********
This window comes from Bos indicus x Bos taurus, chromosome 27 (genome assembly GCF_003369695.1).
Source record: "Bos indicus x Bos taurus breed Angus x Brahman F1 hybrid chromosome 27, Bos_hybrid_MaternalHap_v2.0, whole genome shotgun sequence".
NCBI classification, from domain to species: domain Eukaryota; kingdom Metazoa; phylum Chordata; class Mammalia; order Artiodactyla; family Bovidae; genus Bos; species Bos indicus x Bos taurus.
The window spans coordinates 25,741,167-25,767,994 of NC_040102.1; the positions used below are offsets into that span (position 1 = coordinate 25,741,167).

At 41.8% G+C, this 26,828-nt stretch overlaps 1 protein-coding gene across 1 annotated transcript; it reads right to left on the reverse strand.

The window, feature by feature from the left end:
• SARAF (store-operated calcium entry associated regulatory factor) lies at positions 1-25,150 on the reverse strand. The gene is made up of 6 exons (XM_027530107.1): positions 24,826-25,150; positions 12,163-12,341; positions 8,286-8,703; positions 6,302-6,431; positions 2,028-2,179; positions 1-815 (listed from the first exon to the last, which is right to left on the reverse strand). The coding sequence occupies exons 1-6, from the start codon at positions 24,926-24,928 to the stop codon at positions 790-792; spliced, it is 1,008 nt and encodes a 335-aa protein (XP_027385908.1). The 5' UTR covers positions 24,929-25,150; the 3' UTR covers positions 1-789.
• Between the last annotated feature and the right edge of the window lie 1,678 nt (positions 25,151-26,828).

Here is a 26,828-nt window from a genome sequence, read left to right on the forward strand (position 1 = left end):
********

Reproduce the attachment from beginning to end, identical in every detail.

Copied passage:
This window comes from Bos indicus x Bos taurus, chromosome 27 (genome assembly GCF_003369695.1).
Source record: "Bos indicus x Bos taurus breed Angus x Brahman F1 hybrid chromosome 27, Bos_hybrid_MaternalHap_v2.0, whole genome shotgun sequence".
NCBI classification, from domain to species: domain Eukaryota; kingdom Metazoa; phylum Chordata; class Mammalia; order Artiodactyla; family Bovidae; genus Bos; species Bos indicus x Bos taurus.
The window spans coordinates 25,741,167-25,767,994 of NC_040102.1; the positions used below are offsets into that span (position 1 = coordinate 25,741,167).

At 41.8% G+C, this 26,828-nt stretch overlaps 1 protein-coding gene across 1 annotated transcript; it reads right to left on the reverse strand.

The window, feature by feature from the left end:
• SARAF (store-operated calcium entry associated regulatory factor) lies at positions 1-25,150 on the reverse strand. The gene is made up of 6 exons (XM_027530107.1): positions 24,826-25,150; positions 12,163-12,341; positions 8,286-8,703; positions 6,302-6,431; positions 2,028-2,179; positions 1-815 (listed from the first exon to the last, which is right to left on the reverse strand). The coding sequence occupies exons 1-6, from the start codon at positions 24,926-24,928 to the stop codon at positions 790-792; spliced, it is 1,008 nt and encodes a 335-aa protein (XP_027385908.1). The 5' UTR covers positions 24,929-25,150; the 3' UTR covers positions 1-789.
• Between the last annotated feature and the right edge of the window lie 1,678 nt (positions 25,151-26,828).

Here is a 26,828-nt window from a genome sequence, read left to right on the forward strand (position 1 = left end):